Florida PiP about to Drive into the Sunset

The Legislature is at it again.

You have to hand it to them, when they decided to mess with a buzz saw, they get right in there. No-Fault insurance and PIP (personal injury protection) were hailed as a breakthrough way to simplify auto insurance and bring down drivers’ premiums. It actually did, for a little while. However, like Assignment of Benefits for homeowners, PIP has been plagued by fraud, escalating every year, and driving premiums through the roof. It’s ironic that both of these programs, both intended to streamline the insurance claim process and deliver benefits to the insureds quickly have both been so flagrantly and openly abused.

 PIP and Actual Costs

The law as it stands is inadequate as medical expenses can rapidly outstrip $10,000. At the same time, the system is open to abuse by bad actors who are gaming the system for as many people as they can get in the door. The new law will require drivers to carry $25,000 in personal injury insurance for the other party, but in our opinion this is not building a better mousetrap, it’s just changing the cheese. In this case, bad actors may seek out accidents, trying to make minimal or no injuries into a big payday. At the same time, $25,000 doesn’t even begin to cover the expenses of a severe car accident. In Florida, a hospital inpatient stay can run from $1600 per day to as much as $2300 – and that’s without ER, ICU, or surgical expenses. A stay in ICU can run over $4000 per day, with ancillary billing for medical specialists and so on. That $25,000 could be blown out the first day.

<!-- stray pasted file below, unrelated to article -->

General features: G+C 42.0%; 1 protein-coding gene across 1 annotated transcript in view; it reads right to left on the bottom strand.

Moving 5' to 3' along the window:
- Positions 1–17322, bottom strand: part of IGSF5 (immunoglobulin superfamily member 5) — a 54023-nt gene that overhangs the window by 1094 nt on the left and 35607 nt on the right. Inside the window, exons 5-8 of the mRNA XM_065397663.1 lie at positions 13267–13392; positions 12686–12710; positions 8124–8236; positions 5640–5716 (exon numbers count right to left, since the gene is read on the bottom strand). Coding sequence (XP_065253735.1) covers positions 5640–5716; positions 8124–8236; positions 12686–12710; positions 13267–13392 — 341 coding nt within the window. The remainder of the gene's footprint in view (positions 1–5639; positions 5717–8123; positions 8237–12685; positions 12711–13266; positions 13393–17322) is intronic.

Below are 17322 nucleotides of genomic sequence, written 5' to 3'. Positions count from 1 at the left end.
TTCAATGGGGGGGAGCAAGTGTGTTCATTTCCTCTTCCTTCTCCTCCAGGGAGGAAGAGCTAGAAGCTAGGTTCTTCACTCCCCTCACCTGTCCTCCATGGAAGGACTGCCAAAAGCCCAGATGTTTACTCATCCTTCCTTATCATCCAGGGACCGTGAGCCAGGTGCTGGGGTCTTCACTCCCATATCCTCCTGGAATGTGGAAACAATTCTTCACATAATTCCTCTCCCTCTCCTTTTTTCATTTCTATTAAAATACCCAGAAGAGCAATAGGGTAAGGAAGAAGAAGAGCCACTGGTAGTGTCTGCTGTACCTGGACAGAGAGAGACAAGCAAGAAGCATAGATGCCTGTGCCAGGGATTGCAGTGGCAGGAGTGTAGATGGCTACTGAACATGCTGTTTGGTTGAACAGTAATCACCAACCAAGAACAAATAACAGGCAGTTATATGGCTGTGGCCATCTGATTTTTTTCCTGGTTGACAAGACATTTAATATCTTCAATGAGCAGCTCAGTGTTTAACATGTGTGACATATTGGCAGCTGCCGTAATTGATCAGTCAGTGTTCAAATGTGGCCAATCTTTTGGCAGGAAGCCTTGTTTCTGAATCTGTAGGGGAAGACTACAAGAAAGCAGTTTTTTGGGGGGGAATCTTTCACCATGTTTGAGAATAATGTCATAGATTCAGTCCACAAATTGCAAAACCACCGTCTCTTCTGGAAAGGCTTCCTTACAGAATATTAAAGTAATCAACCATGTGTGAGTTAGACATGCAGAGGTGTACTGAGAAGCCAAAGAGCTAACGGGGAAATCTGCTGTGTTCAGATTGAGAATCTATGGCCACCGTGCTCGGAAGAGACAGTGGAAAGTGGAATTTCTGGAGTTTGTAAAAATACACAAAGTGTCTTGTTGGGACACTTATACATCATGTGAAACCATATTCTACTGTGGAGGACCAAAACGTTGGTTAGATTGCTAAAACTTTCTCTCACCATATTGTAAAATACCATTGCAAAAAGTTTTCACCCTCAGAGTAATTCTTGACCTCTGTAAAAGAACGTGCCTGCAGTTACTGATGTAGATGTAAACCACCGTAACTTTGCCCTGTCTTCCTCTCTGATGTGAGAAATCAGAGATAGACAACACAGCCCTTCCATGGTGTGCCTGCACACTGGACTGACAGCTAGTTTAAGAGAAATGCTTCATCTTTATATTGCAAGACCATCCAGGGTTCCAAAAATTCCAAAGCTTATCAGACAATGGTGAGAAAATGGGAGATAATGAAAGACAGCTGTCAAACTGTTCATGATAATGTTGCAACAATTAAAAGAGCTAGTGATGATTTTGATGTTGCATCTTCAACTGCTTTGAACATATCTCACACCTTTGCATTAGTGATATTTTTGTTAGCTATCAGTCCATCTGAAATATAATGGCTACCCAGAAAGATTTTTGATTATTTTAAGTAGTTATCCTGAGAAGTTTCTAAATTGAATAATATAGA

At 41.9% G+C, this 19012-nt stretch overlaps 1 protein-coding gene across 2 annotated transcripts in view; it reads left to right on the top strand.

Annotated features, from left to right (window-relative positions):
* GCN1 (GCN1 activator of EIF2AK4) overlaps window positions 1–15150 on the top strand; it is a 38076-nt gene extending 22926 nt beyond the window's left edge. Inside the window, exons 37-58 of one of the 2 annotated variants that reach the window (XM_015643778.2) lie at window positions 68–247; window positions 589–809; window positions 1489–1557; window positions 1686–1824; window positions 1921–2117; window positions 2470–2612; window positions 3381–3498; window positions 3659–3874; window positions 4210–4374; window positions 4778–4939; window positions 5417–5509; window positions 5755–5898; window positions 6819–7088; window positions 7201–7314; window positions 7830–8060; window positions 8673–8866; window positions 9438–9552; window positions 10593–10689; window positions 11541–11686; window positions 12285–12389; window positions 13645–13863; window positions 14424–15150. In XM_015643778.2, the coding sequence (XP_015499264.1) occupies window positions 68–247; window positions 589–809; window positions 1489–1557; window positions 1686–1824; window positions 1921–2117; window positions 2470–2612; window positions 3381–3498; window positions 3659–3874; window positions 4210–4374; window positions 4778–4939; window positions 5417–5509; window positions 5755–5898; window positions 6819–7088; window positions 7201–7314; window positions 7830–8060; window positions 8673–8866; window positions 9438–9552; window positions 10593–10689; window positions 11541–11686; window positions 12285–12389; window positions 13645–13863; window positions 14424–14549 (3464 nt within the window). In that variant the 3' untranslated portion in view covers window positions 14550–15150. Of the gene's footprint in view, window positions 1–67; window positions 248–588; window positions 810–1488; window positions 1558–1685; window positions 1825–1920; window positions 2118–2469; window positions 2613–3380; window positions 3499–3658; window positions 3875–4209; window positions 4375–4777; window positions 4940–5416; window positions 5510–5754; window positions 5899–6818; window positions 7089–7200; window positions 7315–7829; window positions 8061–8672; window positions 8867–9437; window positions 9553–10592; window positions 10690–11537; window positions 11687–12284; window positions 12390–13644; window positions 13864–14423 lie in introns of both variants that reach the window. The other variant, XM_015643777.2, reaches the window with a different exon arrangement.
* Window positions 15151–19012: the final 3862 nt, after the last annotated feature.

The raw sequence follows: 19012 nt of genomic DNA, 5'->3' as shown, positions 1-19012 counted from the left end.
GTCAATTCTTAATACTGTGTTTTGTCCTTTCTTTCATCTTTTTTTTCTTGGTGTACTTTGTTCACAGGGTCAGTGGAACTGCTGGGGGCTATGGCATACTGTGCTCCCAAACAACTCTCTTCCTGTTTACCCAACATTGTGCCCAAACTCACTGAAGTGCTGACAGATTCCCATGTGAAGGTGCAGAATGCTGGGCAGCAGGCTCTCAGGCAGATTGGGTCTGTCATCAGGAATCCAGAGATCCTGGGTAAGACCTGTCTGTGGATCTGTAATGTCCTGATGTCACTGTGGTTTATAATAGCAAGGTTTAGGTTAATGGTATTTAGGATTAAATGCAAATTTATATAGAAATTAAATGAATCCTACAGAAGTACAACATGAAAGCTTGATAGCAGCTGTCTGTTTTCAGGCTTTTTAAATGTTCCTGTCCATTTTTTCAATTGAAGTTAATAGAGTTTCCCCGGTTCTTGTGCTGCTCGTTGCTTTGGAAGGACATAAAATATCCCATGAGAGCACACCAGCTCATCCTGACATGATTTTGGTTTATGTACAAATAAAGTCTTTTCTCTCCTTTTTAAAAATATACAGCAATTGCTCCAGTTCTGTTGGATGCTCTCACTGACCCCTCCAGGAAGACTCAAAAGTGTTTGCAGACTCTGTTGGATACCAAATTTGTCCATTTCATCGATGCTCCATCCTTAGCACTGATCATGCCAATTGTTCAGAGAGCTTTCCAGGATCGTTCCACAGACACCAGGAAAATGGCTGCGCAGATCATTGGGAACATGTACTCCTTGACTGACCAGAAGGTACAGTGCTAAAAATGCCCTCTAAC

What’s the Answer?

 It’s hard to say. Any time you build a foolproof system, along comes a more innovative fool. Perhaps a reinsurance program along the lines of Alaska’s health insurance market would help bring down costs by providing a way to pay off verified medical claims in excess of the $10,000 PiP limit or the $25,000 proposed limit. Or they could raise the mandated minimum coverage to something more realistic than 1972 dollars. Or, as roads become more crowded, investment in public transportation could make driving and paying those high premiums much less attractive. In time, driverless cars might even make human-caused accidents a thing of the past. Until then, we’re stuck with insurance, and insurance fraud.

 Get Covered

 Until the legislature moves on PIP one way or the other, you best bet is to ditch the cheap basic insurance and looking at something that will realistically cover you in the event of an accident. Insurance is meant to keep you from financial ruin in the event of an accident, not just to get you out on the road. While you might think you can get by with the minimum coverage because you’re a good driver, you really need to think about the other guy out there who’s a really bad one, and what would happen if you met on a slick road in the middle of the night.